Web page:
The House has passed bipartisan legislation introduced by Reps. Will Hurd, R-Texas and two-time Wash100 Award recipient, and Robin Kelly, D-Ill., that seeks to fortify the security posture of U.S. internet of things (IoT) networks.
Hurd’s office said Monday the 2020 IoT Cybersecurity Improvement Act awaits Senate approval and requires all government-owned IoT devices to undergo vetting procedures to ensure supply-chain accountability as well as compliance with federal security requirements.
The legislation would also direct the National Institute of Standards and Technology (NIST) to establish criteria for IoT device management and the Office of Management and Budget (OMB) to assess current information security guidelines.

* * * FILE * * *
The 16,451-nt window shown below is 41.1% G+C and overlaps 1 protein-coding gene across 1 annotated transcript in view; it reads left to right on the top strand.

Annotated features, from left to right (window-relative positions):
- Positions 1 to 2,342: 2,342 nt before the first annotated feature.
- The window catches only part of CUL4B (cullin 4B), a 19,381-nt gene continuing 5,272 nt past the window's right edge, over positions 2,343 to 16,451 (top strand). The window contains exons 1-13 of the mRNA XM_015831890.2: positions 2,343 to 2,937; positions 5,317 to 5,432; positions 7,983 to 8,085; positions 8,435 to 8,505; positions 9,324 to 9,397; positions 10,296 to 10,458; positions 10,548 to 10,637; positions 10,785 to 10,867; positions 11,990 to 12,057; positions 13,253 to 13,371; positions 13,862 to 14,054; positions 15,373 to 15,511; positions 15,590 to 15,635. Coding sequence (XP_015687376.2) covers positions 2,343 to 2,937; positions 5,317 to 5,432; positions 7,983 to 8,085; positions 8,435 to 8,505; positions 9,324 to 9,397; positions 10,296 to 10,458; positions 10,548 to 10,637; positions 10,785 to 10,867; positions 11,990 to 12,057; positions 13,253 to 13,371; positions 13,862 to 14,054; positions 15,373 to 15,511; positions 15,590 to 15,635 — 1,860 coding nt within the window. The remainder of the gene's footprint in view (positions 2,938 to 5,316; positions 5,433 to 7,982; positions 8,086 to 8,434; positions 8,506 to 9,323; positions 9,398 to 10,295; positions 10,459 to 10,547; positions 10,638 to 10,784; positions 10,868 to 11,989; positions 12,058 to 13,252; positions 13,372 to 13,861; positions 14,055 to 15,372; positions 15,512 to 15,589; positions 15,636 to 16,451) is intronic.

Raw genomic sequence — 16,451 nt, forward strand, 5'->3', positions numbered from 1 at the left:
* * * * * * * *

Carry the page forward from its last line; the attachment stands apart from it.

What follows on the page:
In addition, agencies would be banned from procuring devices that do not meet NIST and OMB’s standards while contractors are subject to “coordinated vulnerability disclosure” requirements.
“The [IoT] grows every single day, and, by the end of next year, it will include more than 20 billion devices,” according to Hurd. “America needs to keep up with this incredible trend, and that means ensuring proper security and protections—the IoT Cybersecurity Improvement Act is a step in that direction.”
NIST and OMB must modify IoT security guidelines and policies every five years under the legislation.